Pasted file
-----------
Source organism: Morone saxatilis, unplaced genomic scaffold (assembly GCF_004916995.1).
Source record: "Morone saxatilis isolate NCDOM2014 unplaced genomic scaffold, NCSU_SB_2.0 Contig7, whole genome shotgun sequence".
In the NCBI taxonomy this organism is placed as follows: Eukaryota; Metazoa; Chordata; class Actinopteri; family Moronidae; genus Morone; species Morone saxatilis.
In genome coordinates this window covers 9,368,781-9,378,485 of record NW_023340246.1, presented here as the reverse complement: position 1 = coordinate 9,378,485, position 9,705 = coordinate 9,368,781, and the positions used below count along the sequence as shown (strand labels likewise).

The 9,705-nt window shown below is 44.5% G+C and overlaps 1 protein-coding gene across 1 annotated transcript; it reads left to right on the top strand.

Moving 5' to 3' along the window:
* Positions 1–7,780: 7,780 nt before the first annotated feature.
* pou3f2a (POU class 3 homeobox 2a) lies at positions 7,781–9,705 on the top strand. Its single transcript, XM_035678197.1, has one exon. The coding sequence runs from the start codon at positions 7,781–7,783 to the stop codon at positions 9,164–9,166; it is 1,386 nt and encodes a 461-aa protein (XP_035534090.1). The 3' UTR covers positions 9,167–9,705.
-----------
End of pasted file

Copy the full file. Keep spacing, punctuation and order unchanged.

Source organism: Morone saxatilis, unplaced genomic scaffold (assembly GCF_004916995.1).
Source record: "Morone saxatilis isolate NCDOM2014 unplaced genomic scaffold, NCSU_SB_2.0 Contig7, whole genome shotgun sequence".
In the NCBI taxonomy this organism is placed as follows: Eukaryota; Metazoa; Chordata; class Actinopteri; family Moronidae; genus Morone; species Morone saxatilis.
In genome coordinates this window covers 9,368,781-9,378,485 of record NW_023340246.1, presented here as the reverse complement: position 1 = coordinate 9,378,485, position 9,705 = coordinate 9,368,781, and the positions used below count along the sequence as shown (strand labels likewise).

The 9,705-nt window shown below is 44.5% G+C and overlaps 1 protein-coding gene across 1 annotated transcript; it reads left to right on the top strand.

Moving 5' to 3' along the window:
* Positions 1–7,780: 7,780 nt before the first annotated feature.
* pou3f2a (POU class 3 homeobox 2a) lies at positions 7,781–9,705 on the top strand. Its single transcript, XM_035678197.1, has one exon. The coding sequence runs from the start codon at positions 7,781–7,783 to the stop codon at positions 9,164–9,166; it is 1,386 nt and encodes a 461-aa protein (XP_035534090.1). The 3' UTR covers positions 9,167–9,705.